The message was clear: It simply said to “Start loving your child again”. So, that’s what I did. It wasn’t easy because my feelings for him at the time were not entirely loving, but I didn’t have a choice. I started rewarding his good behaviour and ignored the bad. I sat him on my knee again, read him stories, took him for walks, told him how much I loved him, and we went through his baby photos and exclaimed what a beautiful baby he was. The change was miraculous, but more importantly, it was instantaneous. I had created his bad behaviour by ignoring him.

Older Children

With my two older children, I simply separated them when they were fighting. It didn’t take long before they would do everything in their power to get back together again because, basically, they were best friends. I didn’t punish them by taking away their toys, I simply split them up. This meant that both children were happy and occupied, I got some peace, and when they were tired of their own company they would ask if they could go and play together. Problem solved!

My Internet Research

While the above examples are my own personal experiences, I’ve also researched online to find other methods I believe can help if you’re trying to break the smacking habit. I can tell you now, though, that it’s all about consistency. Once you decide on a set of rules, you can’t be wishy-washy about when you apply them. It’s important to be consistent when it comes to discipline regardless of how old your child is. If parents don't stick to their own rules and consequences, their kids aren't likely to either.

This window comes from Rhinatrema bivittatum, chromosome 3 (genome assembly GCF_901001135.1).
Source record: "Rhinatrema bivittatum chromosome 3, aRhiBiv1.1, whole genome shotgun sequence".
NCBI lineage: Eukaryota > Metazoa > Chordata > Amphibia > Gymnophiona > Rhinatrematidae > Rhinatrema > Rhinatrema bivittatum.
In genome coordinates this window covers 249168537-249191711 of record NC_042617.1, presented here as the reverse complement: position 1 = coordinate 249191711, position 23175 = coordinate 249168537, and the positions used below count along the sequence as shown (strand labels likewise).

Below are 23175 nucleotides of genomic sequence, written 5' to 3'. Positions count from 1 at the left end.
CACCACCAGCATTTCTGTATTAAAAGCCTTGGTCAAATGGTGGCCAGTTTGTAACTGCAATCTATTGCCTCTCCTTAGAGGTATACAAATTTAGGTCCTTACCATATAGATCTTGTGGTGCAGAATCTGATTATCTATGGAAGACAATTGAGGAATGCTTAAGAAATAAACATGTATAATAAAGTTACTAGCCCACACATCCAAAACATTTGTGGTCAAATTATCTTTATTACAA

Be in Control of Your Own Emotions

Your children are watching you all the time because you’re their role model, and your children are watching how you control your emotions. If you’re upset, don’t do anything! Take a few deep breaths and wait until you’re in control before you decide what action to take. That’s where the parent timeout comes in, because what works for kids also works for parents. Wait until you’re calm enough to respond without anger.

There’s a Reason Your Child is Playing Up

The reasoning may be misguided, but your child's misbehaviour is an expression of a legitimate need. Is your child tired? Does he feel unwell? Is he hungry? Does he need your attention? Ask the questions in a loving way and you’ll get the answers you need.

Spend Time with Your Child

At some point in every day you need to devote a period of time with each child. Turn off your phone and computer and ask the child what they would like to do for the next 10 or 15 minutes. Play silly games, read stories, wrestle, laugh together, just talk.

Reward Good Behaviour

Catch your children being good, and reward them. Don’t focus on their bad behaviour. A simple high-five makes a kid feel great. Praise them for trying new foods, helping each other, playing games, or sitting quietly together watching television.